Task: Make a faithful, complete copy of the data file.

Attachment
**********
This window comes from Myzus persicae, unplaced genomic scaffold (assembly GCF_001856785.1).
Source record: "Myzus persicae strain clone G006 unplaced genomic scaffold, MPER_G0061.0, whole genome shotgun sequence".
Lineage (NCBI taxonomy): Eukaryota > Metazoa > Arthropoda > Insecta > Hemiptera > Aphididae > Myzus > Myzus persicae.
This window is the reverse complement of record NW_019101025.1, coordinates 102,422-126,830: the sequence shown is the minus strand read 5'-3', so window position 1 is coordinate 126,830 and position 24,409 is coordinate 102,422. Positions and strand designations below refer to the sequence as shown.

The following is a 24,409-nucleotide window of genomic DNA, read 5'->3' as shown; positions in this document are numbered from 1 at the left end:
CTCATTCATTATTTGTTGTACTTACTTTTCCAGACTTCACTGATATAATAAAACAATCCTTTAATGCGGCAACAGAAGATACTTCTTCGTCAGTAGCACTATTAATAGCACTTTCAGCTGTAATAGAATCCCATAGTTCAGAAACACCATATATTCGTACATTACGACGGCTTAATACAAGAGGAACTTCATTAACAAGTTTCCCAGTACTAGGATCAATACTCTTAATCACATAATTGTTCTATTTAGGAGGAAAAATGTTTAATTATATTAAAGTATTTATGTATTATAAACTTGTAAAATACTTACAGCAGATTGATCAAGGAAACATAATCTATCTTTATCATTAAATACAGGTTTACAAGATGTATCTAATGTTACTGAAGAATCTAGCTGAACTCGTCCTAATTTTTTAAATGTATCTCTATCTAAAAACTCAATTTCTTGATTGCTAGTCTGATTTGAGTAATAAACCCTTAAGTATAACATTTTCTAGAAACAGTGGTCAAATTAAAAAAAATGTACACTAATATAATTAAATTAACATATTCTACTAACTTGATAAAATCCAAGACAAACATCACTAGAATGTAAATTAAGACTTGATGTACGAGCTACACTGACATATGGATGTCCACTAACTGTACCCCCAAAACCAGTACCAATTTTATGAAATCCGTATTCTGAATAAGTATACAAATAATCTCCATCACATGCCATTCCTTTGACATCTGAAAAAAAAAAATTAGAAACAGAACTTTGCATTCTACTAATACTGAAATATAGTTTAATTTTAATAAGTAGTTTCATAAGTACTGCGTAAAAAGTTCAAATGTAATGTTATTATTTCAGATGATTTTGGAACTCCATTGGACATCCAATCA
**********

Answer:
This window comes from Myzus persicae, unplaced genomic scaffold (assembly GCF_001856785.1).
Source record: "Myzus persicae strain clone G006 unplaced genomic scaffold, MPER_G0061.0, whole genome shotgun sequence".
Lineage (NCBI taxonomy): Eukaryota > Metazoa > Arthropoda > Insecta > Hemiptera > Aphididae > Myzus > Myzus persicae.
This window is the reverse complement of record NW_019101025.1, coordinates 102,422-126,830: the sequence shown is the minus strand read 5'-3', so window position 1 is coordinate 126,830 and position 24,409 is coordinate 102,422. Positions and strand designations below refer to the sequence as shown.

The following is a 24,409-nucleotide window of genomic DNA, read 5'->3' as shown; positions in this document are numbered from 1 at the left end:
CTCATTCATTATTTGTTGTACTTACTTTTCCAGACTTCACTGATATAATAAAACAATCCTTTAATGCGGCAACAGAAGATACTTCTTCGTCAGTAGCACTATTAATAGCACTTTCAGCTGTAATAGAATCCCATAGTTCAGAAACACCATATATTCGTACATTACGACGGCTTAATACAAGAGGAACTTCATTAACAAGTTTCCCAGTACTAGGATCAATACTCTTAATCACATAATTGTTCTATTTAGGAGGAAAAATGTTTAATTATATTAAAGTATTTATGTATTATAAACTTGTAAAATACTTACAGCAGATTGATCAAGGAAACATAATCTATCTTTATCATTAAATACAGGTTTACAAGATGTATCTAATGTTACTGAAGAATCTAGCTGAACTCGTCCTAATTTTTTAAATGTATCTCTATCTAAAAACTCAATTTCTTGATTGCTAGTCTGATTTGAGTAATAAACCCTTAAGTATAACATTTTCTAGAAACAGTGGTCAAATTAAAAAAAATGTACACTAATATAATTAAATTAACATATTCTACTAACTTGATAAAATCCAAGACAAACATCACTAGAATGTAAATTAAGACTTGATGTACGAGCTACACTGACATATGGATGTCCACTAACTGTACCCCCAAAACCAGTACCAATTTTATGAAATCCGTATTCTGAATAAGTATACAAATAATCTCCATCACATGCCATTCCTTTGACATCTGAAAAAAAAAAATTAGAAACAGAACTTTGCATTCTACTAATACTGAAATATAGTTTAATTTTAATAAGTAGTTTCATAAGTACTGCGTAAAAAGTTCAAATGTAATGTTATTATTTCAGATGATTTTGGAACTCCATTGGACATCCAATCA